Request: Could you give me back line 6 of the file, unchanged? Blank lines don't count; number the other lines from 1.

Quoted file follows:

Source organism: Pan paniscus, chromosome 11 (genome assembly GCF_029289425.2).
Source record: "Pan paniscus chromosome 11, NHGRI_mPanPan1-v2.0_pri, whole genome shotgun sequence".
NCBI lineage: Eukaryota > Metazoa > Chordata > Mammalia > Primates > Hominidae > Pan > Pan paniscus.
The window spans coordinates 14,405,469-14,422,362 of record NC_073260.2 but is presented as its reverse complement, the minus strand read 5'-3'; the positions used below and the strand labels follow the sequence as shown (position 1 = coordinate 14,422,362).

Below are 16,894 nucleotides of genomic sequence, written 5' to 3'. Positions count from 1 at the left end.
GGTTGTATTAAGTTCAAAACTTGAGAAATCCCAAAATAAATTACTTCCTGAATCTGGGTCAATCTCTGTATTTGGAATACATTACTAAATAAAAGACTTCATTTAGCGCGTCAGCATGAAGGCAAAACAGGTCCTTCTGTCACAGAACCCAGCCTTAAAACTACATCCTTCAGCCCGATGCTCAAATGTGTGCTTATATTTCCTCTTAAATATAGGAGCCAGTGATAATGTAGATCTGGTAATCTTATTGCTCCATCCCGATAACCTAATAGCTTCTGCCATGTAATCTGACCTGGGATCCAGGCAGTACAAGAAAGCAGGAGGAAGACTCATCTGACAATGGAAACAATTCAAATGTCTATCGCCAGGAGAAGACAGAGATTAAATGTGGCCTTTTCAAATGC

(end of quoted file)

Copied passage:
GGTTGTATTAAGTTCAAAACTTGAGAAATCCCAAAATAAATTACTTCCTGAATCTGGGTCAATCTCTGTATTTGGAATACATTACTAAATAAAAGACTTCATTTAGCGCGTCAGCATGAAGGCAAAACAGGTCCTTCTGTCACAGAACCCAGCCTTAAAACTACATCCTTCAGCCCGATGCTCAAATGTGTGCTTATATTTCCTCTTAAATATAGGAGCCAGTGATAATGTAGATCTGGTAATCTTATTGCTCCATCCCGATAACCTAATAGCTTCTGCCATGTAATCTGACCTGGGATCCAGGCAGTACAAGAAAGCAGGAGGAAGACTCATCTGACAATGGAAACAATTCAAATGTCTATCGCCAGGAGAAGACAGAGATTAAATGTGGCCTTTTCAAATGC